By Kathleen Jennings (email@example.com)
This past weekend, an alt-right rally in Charlottesville, VA featured numerous men (and some women) wearing white hoods, Nazi symbols, and other symbols of what they considered “white pride.” Many others consider these symbols of racial hatred, and there was a movement on social media to identify some of the attendees of the rally and ask their employers to fire them. Of course, that piqued the interest of this employment lawyer.
Can an employer fire an employee for posing with a Nazi symbol or other expression of racial and/or religious animosity? Even though this behavior occurred outside the workplace?
In an at-will employment state such as Georgia, a private employer can terminate an employee who does not have a written contract of employment at any time, for any reason, or no reason at all. So the answer is Yes. This power to terminate is limited by federal law, which means that an employment decision should not violate federal anti-discrimination laws (which generally apply to employers with 15 or more employees). In the case of the employee posing with the Nazi symbol, he will be hard-pressed to a show that his termination is motivated by discrimination. To show discrimination, he would need to show that similarly situated (i.e., posing with a known symbol of racial animosity) non-white employees were not terminated. The answer is still Yes.
Should an employer fire an employee for posing with a Nazi symbol? If the employee is a supervisor or manager, the answer is Absolutely Yes. That picture will forever carry a taint of racial animus that will affect any employment decision that the employee makes, including any decisions in his chain of command, and that taint will be imputed to the company.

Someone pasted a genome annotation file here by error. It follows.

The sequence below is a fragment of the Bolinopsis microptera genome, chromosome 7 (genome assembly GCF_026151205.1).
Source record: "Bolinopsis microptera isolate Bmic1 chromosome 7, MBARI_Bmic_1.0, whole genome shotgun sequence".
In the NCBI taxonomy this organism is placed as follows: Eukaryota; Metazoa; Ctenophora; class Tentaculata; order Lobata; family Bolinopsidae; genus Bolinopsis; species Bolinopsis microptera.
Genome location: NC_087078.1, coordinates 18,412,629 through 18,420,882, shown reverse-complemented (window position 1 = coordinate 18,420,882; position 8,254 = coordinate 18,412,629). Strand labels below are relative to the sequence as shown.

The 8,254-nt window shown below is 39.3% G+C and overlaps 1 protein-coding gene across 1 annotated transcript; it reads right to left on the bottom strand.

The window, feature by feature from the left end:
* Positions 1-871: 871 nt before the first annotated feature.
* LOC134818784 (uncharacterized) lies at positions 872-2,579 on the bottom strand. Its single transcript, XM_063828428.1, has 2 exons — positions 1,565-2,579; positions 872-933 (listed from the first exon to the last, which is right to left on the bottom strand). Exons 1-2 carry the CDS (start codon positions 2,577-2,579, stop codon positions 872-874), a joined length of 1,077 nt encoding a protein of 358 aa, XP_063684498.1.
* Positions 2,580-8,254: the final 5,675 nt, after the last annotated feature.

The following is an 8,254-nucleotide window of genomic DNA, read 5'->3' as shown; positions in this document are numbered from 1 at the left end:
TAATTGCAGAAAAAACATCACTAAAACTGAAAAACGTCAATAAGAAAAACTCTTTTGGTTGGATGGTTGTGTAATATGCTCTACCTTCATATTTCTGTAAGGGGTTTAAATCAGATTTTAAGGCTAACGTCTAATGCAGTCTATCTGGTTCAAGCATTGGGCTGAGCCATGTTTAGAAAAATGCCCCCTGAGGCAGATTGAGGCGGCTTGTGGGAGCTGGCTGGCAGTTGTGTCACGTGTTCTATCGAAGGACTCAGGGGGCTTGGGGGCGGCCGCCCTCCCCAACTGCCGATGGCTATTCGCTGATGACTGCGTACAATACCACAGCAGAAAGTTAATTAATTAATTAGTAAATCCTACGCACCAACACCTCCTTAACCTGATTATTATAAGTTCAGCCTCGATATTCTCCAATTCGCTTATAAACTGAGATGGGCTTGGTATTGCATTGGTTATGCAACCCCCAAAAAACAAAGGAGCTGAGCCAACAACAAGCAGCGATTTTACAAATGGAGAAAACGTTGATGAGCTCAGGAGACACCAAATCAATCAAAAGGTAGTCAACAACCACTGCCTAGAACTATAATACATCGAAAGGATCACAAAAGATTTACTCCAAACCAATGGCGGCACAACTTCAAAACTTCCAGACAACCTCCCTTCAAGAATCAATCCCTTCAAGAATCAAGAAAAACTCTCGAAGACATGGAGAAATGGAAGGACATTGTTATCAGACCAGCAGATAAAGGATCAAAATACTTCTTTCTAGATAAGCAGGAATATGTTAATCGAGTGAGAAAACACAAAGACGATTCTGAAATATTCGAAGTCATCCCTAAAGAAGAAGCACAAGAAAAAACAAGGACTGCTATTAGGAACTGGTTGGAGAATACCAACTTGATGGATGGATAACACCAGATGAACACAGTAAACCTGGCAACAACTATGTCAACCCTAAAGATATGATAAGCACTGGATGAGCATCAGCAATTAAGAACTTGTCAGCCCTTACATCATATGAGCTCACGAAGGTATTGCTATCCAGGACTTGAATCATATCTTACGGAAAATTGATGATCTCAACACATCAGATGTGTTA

If the employee is not a supervisor or manager, the answer is slightly less definitive. Has this employee shown any discriminatory attitudes or beliefs in the workplace? Has he had conflicts with other employees? Are other employees aware of his beliefs, and does that cause disruption in the workplace? Are others likely to associate this employee’s beliefs with the company? If the answer to any of these questions is yes, then he probably needs to go.
If the employer decides not to terminate the employee, it needs to set some ground rules. First, there needs to be a documented conversation with the employee about the company’s EEO policy and a reaffirmation that the company will not tolerate discrimination. Second, the employee needs to be made aware that he will not be considered for any supervisory or managerial positions. If the employee shows any resistance to either of these concepts, then it is not a good idea to keep him around.
Finally, there is no First Amendment “right to free speech” in a private (non-government) workplace. That means an employee may have to choose between posing with a Nazi symbol and keeping his job.
Kathleen Jennings, Principal is a principal in the Atlanta office of Wimberly, Lawson, Steckel, Schneider, & Stine, P.C. She defends employers in sexual harassment and other employment litigation and provides training and counseling to employers in employment matters. She can be contacted at firstname.lastname@example.org.
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